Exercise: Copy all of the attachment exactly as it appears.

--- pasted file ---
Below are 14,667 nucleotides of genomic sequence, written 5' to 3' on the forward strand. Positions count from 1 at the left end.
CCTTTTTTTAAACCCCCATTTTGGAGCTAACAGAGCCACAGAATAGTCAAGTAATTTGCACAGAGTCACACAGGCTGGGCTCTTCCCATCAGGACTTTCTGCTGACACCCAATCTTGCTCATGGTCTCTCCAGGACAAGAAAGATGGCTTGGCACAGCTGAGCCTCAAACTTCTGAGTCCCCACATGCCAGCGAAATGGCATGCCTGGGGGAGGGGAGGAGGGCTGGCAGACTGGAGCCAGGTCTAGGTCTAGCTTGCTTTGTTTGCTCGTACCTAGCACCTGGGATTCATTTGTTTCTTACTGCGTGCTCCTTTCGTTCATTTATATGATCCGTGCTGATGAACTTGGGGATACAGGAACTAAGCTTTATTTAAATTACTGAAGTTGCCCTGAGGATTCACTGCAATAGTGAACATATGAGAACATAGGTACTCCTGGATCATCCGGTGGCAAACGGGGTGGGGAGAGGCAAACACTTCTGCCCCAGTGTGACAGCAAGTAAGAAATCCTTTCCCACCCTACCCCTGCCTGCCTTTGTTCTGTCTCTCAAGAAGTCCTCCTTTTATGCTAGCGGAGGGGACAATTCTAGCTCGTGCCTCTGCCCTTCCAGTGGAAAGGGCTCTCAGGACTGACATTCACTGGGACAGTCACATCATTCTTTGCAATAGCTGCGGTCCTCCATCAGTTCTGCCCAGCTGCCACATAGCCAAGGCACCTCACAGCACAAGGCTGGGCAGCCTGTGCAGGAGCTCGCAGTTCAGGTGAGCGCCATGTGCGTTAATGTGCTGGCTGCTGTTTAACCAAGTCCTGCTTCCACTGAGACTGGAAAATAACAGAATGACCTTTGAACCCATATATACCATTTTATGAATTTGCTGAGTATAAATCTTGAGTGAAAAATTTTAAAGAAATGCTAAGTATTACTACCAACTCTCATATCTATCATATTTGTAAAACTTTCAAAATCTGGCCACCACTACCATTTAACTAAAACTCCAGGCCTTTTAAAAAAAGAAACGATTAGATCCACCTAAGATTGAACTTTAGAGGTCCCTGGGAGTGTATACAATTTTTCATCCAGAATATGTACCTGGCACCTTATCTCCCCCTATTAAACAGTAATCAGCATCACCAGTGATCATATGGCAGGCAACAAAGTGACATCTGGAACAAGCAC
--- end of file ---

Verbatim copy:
Below are 14,667 nucleotides of genomic sequence, written 5' to 3' on the forward strand. Positions count from 1 at the left end.
CCTTTTTTTAAACCCCCATTTTGGAGCTAACAGAGCCACAGAATAGTCAAGTAATTTGCACAGAGTCACACAGGCTGGGCTCTTCCCATCAGGACTTTCTGCTGACACCCAATCTTGCTCATGGTCTCTCCAGGACAAGAAAGATGGCTTGGCACAGCTGAGCCTCAAACTTCTGAGTCCCCACATGCCAGCGAAATGGCATGCCTGGGGGAGGGGAGGAGGGCTGGCAGACTGGAGCCAGGTCTAGGTCTAGCTTGCTTTGTTTGCTCGTACCTAGCACCTGGGATTCATTTGTTTCTTACTGCGTGCTCCTTTCGTTCATTTATATGATCCGTGCTGATGAACTTGGGGATACAGGAACTAAGCTTTATTTAAATTACTGAAGTTGCCCTGAGGATTCACTGCAATAGTGAACATATGAGAACATAGGTACTCCTGGATCATCCGGTGGCAAACGGGGTGGGGAGAGGCAAACACTTCTGCCCCAGTGTGACAGCAAGTAAGAAATCCTTTCCCACCCTACCCCTGCCTGCCTTTGTTCTGTCTCTCAAGAAGTCCTCCTTTTATGCTAGCGGAGGGGACAATTCTAGCTCGTGCCTCTGCCCTTCCAGTGGAAAGGGCTCTCAGGACTGACATTCACTGGGACAGTCACATCATTCTTTGCAATAGCTGCGGTCCTCCATCAGTTCTGCCCAGCTGCCACATAGCCAAGGCACCTCACAGCACAAGGCTGGGCAGCCTGTGCAGGAGCTCGCAGTTCAGGTGAGCGCCATGTGCGTTAATGTGCTGGCTGCTGTTTAACCAAGTCCTGCTTCCACTGAGACTGGAAAATAACAGAATGACCTTTGAACCCATATATACCATTTTATGAATTTGCTGAGTATAAATCTTGAGTGAAAAATTTTAAAGAAATGCTAAGTATTACTACCAACTCTCATATCTATCATATTTGTAAAACTTTCAAAATCTGGCCACCACTACCATTTAACTAAAACTCCAGGCCTTTTAAAAAAAGAAACGATTAGATCCACCTAAGATTGAACTTTAGAGGTCCCTGGGAGTGTATACAATTTTTCATCCAGAATATGTACCTGGCACCTTATCTCCCCCTATTAAACAGTAATCAGCATCACCAGTGATCATATGGCAGGCAACAAAGTGACATCTGGAACAAGCAC